How to define a mechanical and non-mechanical device ?

jpanhalt

Joined Jan 18, 2008
8,097
Won't even a solid state relay effectively mechanically disconnect a wire?
My understanding of "mechanical" is apparently different than yours. For example, I do not consider a logic-level mosfet switch driven by an MCU or other logic device as mechanical. To extend that logic, then all logic circuits, even your LCD monitor are mechanical.
 

Thread Starter

Papabravo

Joined Feb 24, 2006
12,511
My understanding of "mechanical" is apparently different than yours. For example, I do not consider a logic-level mosfet switch driven by an MCU or other logic device as mechanical. To extend that logic, then all logic circuits, even your LCD monitor are mechanical.
Opening or blocking a channel is just about as mechanical as you can get. Not being able to see it does not make it inherently non-mechanical.
 

crutschow

Joined Mar 14, 2008
23,516
Opening or blocking a channel is just about as mechanical as you can get. Not being able to see it does not make it inherently non-mechanical.
My definition of "mechanical" does not include solid-state devices, nor do I think of a computer logic operation as mechanical.
So you do?

To me a mechanical operation involves some sort of movement of a physical macro part or device, not the movement (or not) of subatomic electrons or holes. ;)
 

jpanhalt

Joined Jan 18, 2008
8,097
@Papabravo
I disagree. But, if you want to consider transistors as mechanical switches, that's OK with me. Let's ask the TS whether he/she considers transistors mechanical switches. Does anyone else here consider diodes, transistors, resistors, and so forth "mechanical devices?
 

jpanhalt

Joined Jan 18, 2008
8,097
@moderators
I think it is clear what the TS intended and this discussion is non-contributory. If @Papabravo wants to continue with one of the definitions in O.E.D. for a mechanical device (e.g., directing any "force") as applied to electronics, perhaps it deserves its own thread. Or, maybe just an asterisk.

Edit: I think thyristor/triac or SSR (which often include a thyristor or equivalent) answer the TS's question. NB: Some SSR's offer optical isolation too in an "off the shelf," one-chip solution. Moreover, since this is in Digital Circuit Design, those solutions will work with logic voltages for control.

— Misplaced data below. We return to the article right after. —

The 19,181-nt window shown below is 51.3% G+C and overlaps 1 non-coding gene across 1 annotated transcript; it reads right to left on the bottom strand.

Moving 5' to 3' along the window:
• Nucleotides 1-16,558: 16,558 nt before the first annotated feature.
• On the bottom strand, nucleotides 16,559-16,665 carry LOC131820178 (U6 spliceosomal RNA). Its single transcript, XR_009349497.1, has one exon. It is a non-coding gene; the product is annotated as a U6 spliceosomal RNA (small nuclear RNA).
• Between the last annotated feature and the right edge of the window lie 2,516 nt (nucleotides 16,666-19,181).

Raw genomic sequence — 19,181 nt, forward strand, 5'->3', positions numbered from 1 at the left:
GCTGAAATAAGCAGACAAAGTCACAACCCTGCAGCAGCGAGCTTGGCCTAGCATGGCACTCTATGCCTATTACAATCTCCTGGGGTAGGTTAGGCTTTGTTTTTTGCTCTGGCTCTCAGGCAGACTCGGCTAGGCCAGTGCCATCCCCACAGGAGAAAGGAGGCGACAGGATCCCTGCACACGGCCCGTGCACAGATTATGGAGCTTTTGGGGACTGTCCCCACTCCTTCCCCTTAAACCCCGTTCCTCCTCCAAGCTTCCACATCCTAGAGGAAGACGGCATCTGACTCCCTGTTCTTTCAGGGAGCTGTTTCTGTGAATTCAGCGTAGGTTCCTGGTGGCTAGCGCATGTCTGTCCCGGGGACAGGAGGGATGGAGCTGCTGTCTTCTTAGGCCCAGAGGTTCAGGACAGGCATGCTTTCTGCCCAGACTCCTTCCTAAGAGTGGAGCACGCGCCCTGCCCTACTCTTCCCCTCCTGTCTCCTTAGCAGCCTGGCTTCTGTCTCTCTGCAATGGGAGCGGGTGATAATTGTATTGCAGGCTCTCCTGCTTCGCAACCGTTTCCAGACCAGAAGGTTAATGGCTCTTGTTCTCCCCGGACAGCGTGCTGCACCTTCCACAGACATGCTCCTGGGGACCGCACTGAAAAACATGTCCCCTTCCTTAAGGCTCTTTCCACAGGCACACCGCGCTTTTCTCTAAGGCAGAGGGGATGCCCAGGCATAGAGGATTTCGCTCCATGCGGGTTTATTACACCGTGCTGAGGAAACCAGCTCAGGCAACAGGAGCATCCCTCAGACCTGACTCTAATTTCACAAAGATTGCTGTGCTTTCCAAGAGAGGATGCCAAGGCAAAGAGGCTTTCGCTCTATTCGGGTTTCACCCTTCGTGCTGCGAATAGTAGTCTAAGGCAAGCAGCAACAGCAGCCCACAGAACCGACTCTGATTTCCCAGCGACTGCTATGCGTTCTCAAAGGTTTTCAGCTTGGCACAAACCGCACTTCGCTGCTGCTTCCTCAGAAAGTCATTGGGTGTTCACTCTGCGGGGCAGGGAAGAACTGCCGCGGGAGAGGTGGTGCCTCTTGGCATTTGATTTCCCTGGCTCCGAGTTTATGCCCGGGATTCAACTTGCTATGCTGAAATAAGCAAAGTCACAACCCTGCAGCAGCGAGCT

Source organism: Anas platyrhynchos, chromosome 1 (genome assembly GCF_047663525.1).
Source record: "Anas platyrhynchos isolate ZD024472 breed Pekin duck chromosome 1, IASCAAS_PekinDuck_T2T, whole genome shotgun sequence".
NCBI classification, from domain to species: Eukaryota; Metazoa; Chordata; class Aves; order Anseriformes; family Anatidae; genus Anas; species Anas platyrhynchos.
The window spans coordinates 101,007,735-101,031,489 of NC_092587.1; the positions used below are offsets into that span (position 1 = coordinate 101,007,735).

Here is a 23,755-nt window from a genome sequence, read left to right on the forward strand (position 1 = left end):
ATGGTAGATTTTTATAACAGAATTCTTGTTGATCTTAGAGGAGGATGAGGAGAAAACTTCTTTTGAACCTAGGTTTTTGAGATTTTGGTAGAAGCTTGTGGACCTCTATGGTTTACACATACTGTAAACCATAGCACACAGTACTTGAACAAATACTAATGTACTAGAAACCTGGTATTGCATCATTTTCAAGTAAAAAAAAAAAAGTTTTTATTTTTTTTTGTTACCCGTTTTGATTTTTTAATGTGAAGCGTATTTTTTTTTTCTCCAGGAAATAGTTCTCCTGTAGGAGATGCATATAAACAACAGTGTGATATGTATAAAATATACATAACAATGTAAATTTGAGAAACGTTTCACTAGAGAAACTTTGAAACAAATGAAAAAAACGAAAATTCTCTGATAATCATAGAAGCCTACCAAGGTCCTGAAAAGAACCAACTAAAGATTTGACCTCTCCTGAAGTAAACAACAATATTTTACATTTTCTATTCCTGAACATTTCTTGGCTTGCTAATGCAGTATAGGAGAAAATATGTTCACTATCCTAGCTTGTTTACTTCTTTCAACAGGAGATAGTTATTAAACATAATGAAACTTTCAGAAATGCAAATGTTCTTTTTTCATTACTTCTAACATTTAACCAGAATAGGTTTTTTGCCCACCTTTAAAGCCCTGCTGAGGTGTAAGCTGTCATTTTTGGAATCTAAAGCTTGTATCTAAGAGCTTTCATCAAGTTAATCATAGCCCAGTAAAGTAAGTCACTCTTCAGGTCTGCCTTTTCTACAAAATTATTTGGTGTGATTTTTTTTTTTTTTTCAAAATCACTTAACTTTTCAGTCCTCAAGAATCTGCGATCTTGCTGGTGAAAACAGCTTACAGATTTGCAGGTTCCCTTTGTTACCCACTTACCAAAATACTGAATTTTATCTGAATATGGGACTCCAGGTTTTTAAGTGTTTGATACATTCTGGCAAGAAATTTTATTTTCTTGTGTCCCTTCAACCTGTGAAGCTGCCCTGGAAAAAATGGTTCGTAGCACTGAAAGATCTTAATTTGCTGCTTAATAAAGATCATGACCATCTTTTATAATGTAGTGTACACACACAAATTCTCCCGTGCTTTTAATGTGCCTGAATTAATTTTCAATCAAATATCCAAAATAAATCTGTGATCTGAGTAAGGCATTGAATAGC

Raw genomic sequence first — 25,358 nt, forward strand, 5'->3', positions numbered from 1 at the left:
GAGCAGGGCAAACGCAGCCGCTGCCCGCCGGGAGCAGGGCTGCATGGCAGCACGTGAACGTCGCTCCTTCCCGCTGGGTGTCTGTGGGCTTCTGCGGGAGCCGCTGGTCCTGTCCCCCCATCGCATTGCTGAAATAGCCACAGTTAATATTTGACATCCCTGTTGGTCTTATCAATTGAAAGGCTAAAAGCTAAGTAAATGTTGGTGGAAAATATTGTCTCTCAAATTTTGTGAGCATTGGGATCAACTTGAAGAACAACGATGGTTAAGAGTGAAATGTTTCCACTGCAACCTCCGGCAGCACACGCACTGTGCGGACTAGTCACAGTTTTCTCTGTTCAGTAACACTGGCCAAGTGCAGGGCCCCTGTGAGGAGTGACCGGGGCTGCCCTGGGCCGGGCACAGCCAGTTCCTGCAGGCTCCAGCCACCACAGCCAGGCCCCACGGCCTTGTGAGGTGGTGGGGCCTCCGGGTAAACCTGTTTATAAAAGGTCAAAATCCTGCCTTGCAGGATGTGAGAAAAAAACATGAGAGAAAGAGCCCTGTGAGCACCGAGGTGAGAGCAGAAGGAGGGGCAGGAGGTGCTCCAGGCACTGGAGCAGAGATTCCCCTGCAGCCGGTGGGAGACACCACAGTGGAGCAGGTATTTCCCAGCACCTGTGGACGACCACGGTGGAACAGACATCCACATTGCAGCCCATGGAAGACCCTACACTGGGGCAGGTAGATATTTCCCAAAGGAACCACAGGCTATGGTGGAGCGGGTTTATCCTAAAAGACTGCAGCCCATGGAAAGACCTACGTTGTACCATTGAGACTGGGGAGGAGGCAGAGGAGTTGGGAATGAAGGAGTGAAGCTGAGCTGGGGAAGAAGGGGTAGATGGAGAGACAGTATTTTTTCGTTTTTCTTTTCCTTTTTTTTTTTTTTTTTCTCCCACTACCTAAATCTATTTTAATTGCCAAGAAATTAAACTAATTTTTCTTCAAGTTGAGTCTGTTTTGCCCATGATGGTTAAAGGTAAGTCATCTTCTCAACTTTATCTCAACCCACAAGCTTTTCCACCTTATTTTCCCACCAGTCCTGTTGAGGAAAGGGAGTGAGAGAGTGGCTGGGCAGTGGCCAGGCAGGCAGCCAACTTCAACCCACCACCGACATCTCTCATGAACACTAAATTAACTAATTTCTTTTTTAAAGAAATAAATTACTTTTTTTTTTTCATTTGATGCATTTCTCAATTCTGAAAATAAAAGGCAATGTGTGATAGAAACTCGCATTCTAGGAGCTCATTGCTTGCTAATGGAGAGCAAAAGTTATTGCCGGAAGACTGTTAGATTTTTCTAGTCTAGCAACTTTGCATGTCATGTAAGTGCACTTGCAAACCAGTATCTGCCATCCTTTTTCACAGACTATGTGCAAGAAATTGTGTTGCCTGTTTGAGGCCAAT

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nsaspook

Joined Aug 27, 2009
6,498
Take your pick.

Technical Mechanics is force on a body. The size of the body can be infinitesimal (The simplest mechanical system is the particle) as in Quantum mechanics. This means in physics terms solid-state devices are mechanical as charges move inside them because of force at junctions and other paths in response to potentials. They are physically built just like parts of an engine for specific jobs.

In colloquial Mechanics terms solid-state devices are not mechanical systems.
 

eetech00

Joined Jun 8, 2013
1,723
@Papabravo
Does anyone else here consider diodes, transistors, resistors, and so forth "mechanical devices?
No...diodes, transistors are electronic devices. Mechanical devices exert force between physical parts that cause, or prevent, movement. If you mix an electronic device with a mechanical device, then the device becomes an electro-mechanical device.

eT
 

jpanhalt

Joined Jan 18, 2008
8,097
Take your pick.

Technical Mechanics is force on a body. The size of the body can be infinitesimal (The simplest mechanical system is the particle) as in Quantum mechanics. This means in physics terms solid-state devices are mechanical as charges move inside them because of force at junctions and other paths in response to potentials. They are physically built just like parts of an engine for specific jobs.

In colloquial Mechanics terms solid-state devices are not mechanical systems.
I agree, but in the context of the original question that led to this pedantic exercise, the TS posted,"...without mechanically disconnecting wire/conductor?" It was clear to me what was meant, and it wasn't quantum mechanics. The Oxford English Dictionary (OED) is often used as the final arbitrator of word meaning. One major exception is in the practice of law. These links show a difference between "mechanically" used in the above context and the noun "mechanics" used as the singular. NB, Apparently OED is not easily accessed online. "Lexico.com" appears to be its main interface. I have abridged the following quotes from Lexico links by removing examples and other links for brevity.


"Mechanically"
https://www.lexico.com/en/definition/mechanically
ADVERB
1 By means of a machine or machinery.
1.1 In a way that relates to machines or machinery.
2 Without thought or spontaneity; automatically.

"Mechanics"
https://www.lexico.com/en/definition/mechanics
1 (treated as singular) The branch of applied mathematics dealing with motion and forces producing motion.
1.1 The practical study of machinery.
2 The machinery or working parts of something.
2.1 The way in which something is done or operated.
‘the mechanics of cello playing’


The distinction between "mechanics" used as a singular noun and "mechanically" used as an adverb seems clear.
 
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